The purple sea urchin, Strongylocentrotus purpuratus, has been studied previously as a model organism and in phylogenetic studies. As a part of this research, the S. purpuratus genome has been sequenced.1,2 Sequencing of the S. purpuratus genome has revealed a highly complex immune system, including the presence of a complement system,3 antibacterial molecules,4 and scavenger receptor cysteine-rich proteins (SRCRs).5
To better understand the immunological functions of S. purpuratus, Dheilly et al. employed shotgun proteomics techniques to characterize proteins found within the coelomic fluid of S. purpuratus.6 Animals were obtained and kept in the laboratory for six months, and the coelomic fluid was tested to ensure the immune system of each animal remained active, according previous studies.7 For protein characterization, coelomic fluid was drawn from the peristomeum, the samples were freeze-dried, and the proteins were extracted.
Proteins were characterized using LC/MS/MS on a Thermo LCQ Deca ion trap mass spectrometer (Thermo Scientific). MS data was searched against the combined Strongylocentrotus database, which contained 44,037 downloaded protein sequences from NCBI. To be included in the final totals, results required tolerances of 2 Da or 0.2 Da, containing up to three missed tryptic cleavages and K/R-P cleavages, and the proteins needed to be present in at minimum two of the three animals analyzed. In addition, a protein required a log(e) value <-9 and a total of four spectral counts over the three samples. These criteria indicated a FDR of <1%.
Shotgun proteomics analysis was able to characterize 307 proteins, with 267 proteins predicted based on the genomic analysis of S. purpuratus. Proteins were grouped into 13 functional categories based on the NCBI database, blast searches, and gene ontology. These included proteins responsible for maintaining cell structure, shape, mobility, adhesion, proliferation, reproduction, and development. Some proteins also played a role in immune response, cell signaling, intracellular transport. In addition, there were also proteins functioning in stress response and detoxification, nucleic acid and protein metabolism, and processing detected.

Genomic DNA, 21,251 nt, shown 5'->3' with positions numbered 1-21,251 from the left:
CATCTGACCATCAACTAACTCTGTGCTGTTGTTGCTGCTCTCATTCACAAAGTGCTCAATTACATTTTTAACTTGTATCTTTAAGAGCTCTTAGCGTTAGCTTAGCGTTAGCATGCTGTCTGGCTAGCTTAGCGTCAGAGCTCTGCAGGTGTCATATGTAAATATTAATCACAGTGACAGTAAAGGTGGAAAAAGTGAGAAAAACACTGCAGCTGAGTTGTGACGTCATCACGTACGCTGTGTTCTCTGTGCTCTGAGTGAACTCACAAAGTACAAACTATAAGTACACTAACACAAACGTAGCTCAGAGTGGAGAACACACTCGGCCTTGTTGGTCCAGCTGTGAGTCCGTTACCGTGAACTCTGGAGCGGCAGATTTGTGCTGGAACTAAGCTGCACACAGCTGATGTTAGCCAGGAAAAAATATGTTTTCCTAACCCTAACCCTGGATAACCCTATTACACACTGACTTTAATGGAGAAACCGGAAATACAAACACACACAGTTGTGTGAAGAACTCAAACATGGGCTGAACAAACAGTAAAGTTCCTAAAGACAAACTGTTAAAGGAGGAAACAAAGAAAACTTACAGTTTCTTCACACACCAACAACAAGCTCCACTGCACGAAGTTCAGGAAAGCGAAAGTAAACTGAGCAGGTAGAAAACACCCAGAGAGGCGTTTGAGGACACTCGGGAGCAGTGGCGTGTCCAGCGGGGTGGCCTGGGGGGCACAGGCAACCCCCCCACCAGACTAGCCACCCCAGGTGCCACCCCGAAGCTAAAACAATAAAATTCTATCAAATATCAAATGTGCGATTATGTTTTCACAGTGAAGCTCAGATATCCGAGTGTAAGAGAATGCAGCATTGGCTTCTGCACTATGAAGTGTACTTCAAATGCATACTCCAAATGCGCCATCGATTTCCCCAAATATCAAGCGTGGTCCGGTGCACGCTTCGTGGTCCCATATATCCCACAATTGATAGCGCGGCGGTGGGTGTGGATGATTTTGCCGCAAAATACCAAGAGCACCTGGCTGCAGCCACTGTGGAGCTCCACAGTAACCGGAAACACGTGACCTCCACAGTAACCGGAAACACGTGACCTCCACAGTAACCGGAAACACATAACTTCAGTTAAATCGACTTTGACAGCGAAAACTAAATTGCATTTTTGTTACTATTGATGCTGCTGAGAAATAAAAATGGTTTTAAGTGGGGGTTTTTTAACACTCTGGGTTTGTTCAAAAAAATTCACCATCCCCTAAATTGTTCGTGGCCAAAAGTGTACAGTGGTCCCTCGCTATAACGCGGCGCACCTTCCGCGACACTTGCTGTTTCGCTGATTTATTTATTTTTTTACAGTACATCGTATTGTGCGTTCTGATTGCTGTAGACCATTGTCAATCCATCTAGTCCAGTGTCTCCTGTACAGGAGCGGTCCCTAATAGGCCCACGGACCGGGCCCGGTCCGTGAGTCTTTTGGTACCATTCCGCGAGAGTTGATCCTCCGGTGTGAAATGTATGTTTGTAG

The types of proteins included lysosomal proteins, proteases, and peptidases, as well as exchangers and ATPases. Three proteins did not fit into these categories and were labeled as “other,” and six proteins were previously undescribed with unknown function. The Dheilly group is now completing additional studies to further understand the interactions between coelomocytes (sea urchin blood cells), the specialized proteins found in this publication, and how the immune system of S. purpuratus might be affected.
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2. Tu, Q., et al. (2012) ‘Gene structure in the sea urchin Strongylocentrotus purpuratus based on transcriptome analysis‘, Genome Research, Oct 22 (10), (pp. 2079-2087)
3. Smith, L.C., et al. (2006) ‘The sea urchin immune system‘, Invertebrate Survival Journal, 3 (1) (pp. 25-39)
4. Li, C. (2009) ‘Two recombinant peptides, SpStrongylocins 1 and 2, from Strongylocentrotus purpuratus, show antimicrobial activity against Gram-positive and Gram-negative bacteria‘, Developmental and Comparative Immunology, 34 (3), (pp. 286-392)
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6. Dheilly, N.M., et al. (2013) ‘Shotgun proteomics of coelomic fluid from the purple sea urchin, Strongylocentrotus purpuratus‘, Developmental and Comparative Immunology, published online January 23, 2013. doi: 10.1016/j.dci.2013.01.007
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